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Charging Ahead: The Last Mile

Is the U.S. electric infrastructure ready to support one million electric vehicles?


The Obama Administration has set a goal of one million electric vehicles (EVs) on U.S. roads by 2015. This goal corresponds with automakers' launch of new Plug-In Electric Vehicles (PEV) across the country. In response to these developments, Deloitte conducted a study to explore whether the electric utility infrastructure in the United States is ready for the rollout of one million EVs by 2015, what utilities are doing to prepare, and what else, if anything, they could be doing to prepare. Charging Ahead: The Last Mile explores the infrastructure owned by electric utilities, specifically focusing on the last mile to the outlet.

When developing Charging Ahead: The Last Mile, we expected to learn about challenges that utilities might be facing with regards to their generation, transmission or distribution infrastructure. Surprisingly, we found that in general, the electric utility infrastructure is already prepared to meet the President's 2015 challenge.

Our research revealed that utilities will not likely need to upgrade or expand transmission or generation capacity in the next ten years specifically to meet electric demand from EVs at projected adoption rates.

However, the research did identify near-term impacts to the electric infrastructure that deserve further study at the local distribution level, “the last mile,” including possible clustering of EVs on low-capacity distribution transformers, such as 25 kVA , and the potential impact on local transformers of any capacity if clusters of EVs charge simultaneously during hours of peak electric demand. The research also showed that utilities are studying and addressing these impacts.

The research indicated to better prepare for EV electric demand, utilities are seeking notification of EV purchases in their service territories, studying the impact of EV charging on local distribution systems, performing targeted local distribution equipment upgrades, and exploring ways to influence customer charging behavior by incentivizing off-peak charging.

Utilities are not certain whether they will play a major role in residential charging equipment installation, as installations are being managed largely by auto manufacturers and electric vehicle supply equipment (EVSE) companies. One sphere in which utilities might benefit from playing a greater role is the build-out of the public infrastructure  - an area where respondents reported that utilities are currently involved only tangentially.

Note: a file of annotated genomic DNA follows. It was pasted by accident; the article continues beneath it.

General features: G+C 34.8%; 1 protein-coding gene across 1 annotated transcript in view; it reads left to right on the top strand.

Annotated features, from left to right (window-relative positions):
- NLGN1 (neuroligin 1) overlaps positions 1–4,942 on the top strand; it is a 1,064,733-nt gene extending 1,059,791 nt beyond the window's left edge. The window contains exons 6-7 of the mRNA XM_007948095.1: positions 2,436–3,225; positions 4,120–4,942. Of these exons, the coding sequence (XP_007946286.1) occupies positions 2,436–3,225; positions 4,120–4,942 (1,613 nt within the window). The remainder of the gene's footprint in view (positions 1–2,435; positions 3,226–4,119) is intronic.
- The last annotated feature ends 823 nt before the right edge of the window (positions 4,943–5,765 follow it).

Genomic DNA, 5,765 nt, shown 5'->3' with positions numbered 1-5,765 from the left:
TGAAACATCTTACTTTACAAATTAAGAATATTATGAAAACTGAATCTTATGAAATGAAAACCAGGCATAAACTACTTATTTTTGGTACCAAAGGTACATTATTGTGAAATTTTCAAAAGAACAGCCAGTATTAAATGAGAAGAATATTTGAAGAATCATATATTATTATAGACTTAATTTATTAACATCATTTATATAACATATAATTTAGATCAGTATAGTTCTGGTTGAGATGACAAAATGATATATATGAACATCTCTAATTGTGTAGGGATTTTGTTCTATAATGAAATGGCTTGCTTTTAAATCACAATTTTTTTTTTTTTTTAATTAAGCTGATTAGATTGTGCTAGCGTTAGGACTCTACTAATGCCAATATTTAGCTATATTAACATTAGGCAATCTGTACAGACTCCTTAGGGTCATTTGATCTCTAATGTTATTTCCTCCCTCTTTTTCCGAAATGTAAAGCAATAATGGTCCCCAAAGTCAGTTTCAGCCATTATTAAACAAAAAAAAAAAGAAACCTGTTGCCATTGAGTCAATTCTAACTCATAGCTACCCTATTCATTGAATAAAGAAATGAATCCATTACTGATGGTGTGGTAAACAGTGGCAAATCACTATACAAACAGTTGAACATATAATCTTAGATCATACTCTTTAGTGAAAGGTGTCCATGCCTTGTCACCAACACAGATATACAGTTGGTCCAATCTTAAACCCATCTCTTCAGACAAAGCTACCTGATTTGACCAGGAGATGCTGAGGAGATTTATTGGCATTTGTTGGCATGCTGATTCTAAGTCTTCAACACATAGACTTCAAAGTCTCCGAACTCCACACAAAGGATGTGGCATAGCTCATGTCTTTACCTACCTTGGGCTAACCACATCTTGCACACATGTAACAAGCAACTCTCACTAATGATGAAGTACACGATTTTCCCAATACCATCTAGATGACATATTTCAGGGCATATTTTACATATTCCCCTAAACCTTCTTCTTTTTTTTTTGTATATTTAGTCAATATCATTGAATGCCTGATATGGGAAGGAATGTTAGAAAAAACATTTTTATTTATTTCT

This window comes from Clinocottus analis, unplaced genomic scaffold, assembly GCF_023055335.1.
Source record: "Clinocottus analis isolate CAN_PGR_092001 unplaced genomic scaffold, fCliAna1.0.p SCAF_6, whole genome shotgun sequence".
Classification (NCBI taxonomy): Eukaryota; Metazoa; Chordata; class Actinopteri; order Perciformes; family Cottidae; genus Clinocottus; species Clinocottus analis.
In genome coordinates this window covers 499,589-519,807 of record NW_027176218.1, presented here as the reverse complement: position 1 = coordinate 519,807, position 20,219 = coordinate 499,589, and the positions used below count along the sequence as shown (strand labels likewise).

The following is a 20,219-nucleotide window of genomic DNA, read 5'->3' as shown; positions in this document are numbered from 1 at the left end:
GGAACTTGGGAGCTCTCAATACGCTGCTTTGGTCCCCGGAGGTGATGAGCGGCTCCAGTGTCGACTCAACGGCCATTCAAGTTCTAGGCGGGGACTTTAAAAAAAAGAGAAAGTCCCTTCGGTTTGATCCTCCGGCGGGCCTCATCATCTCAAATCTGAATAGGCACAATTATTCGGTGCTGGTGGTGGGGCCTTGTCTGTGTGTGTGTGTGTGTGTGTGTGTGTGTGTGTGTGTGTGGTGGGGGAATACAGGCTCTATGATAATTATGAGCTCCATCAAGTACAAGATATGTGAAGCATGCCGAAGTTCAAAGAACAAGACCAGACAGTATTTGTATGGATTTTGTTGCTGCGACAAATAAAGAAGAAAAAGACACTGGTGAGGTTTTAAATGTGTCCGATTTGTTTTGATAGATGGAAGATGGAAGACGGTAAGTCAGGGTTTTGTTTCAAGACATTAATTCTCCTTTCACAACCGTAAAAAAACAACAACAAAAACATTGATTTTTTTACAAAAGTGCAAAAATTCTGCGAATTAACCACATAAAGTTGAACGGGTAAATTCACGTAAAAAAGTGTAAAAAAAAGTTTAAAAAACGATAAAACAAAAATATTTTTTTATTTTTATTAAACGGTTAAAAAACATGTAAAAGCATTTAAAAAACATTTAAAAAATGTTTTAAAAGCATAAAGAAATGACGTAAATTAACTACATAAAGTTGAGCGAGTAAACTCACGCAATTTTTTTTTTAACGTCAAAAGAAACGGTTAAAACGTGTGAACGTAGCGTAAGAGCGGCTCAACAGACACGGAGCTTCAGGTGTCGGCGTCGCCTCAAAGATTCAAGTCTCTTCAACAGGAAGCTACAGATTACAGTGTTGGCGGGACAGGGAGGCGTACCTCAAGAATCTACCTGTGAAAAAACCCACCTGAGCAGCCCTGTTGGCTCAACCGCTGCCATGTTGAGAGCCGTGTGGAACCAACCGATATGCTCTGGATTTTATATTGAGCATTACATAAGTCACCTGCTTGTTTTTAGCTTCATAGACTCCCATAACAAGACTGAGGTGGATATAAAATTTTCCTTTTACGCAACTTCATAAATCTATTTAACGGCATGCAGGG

In summary, we learned that the U.S. electric infrastructure will continue to deliver safe, reliable electricity, even at EV penetration rates far higher than the one million vehicles projected by 2015. However, at the local distribution level, utilities are studying and preparing for potential EV clusters and it will become increasingly important for them to be notified of the location of new EVs in their service territories to continue to ensure local system reliability. Utilities' role in the planning of public and commercial infrastructure has been limited, but it could be worthwhile for them to participate further.

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Our preliminary conclusions from Charging Ahead: The Last Mile are that U.S. electric utility infrastructure is prepared to produce and deliver the electricity required for EVs, but the open questions are:

  • Where/when will clusters of EV charging occur?
  • Who will build and how will we pay for the public charging infrastructure?

These and other questions will be explored in our full report Charging Ahead: The Last Mile to be issued this fall. Beyond the content summarized above, we will use several case studies to reveal stakeholder viewpoints on the readiness of the electric vehicle infrastructure and the opportunities and challenges involved in the build-out of the residential, public, and commercial charging infrastructure.

Also, please join us for the Deloitte Dbriefs, “The Last Mile,” on September 19, 2012, for additional perspectives on the readiness of the Electric Utility Infrastructure.

Study Methodology

Charging Ahead: The Last Mile consisted of primary interviews, as well as an online survey targeted at utility companies regarding their preparations for electric vehicles. Over 70 entities including utilities, retail companies, EVSEs, state and local government agencies, and trade associations participated in the overall study. The study was supplemented with secondary research, including academic studies and publications. Charging Ahead: The Last Mile follows a report Deloitte published in Fall 2011 on consumers’ attitudes toward EVs and their likelihood of purchasing them, titled Unplugged: Electric vehicle realities versus consumer expectations. Read on to sample what Charging Ahead: The Last Mile has revealed about utility and other stakeholder views on the impact of charging electric vehicles on the electric utility grid.

Download the executive summary to learn more.

As used in this document, ‘Deloitte’ means Deloitte LLP (and its subsidiaries). Please see for a detailed description of the legal structure of Deloitte LLP and its subsidiaries. Certain services may not be available to attest clients under the rules and regulations of public accounting.

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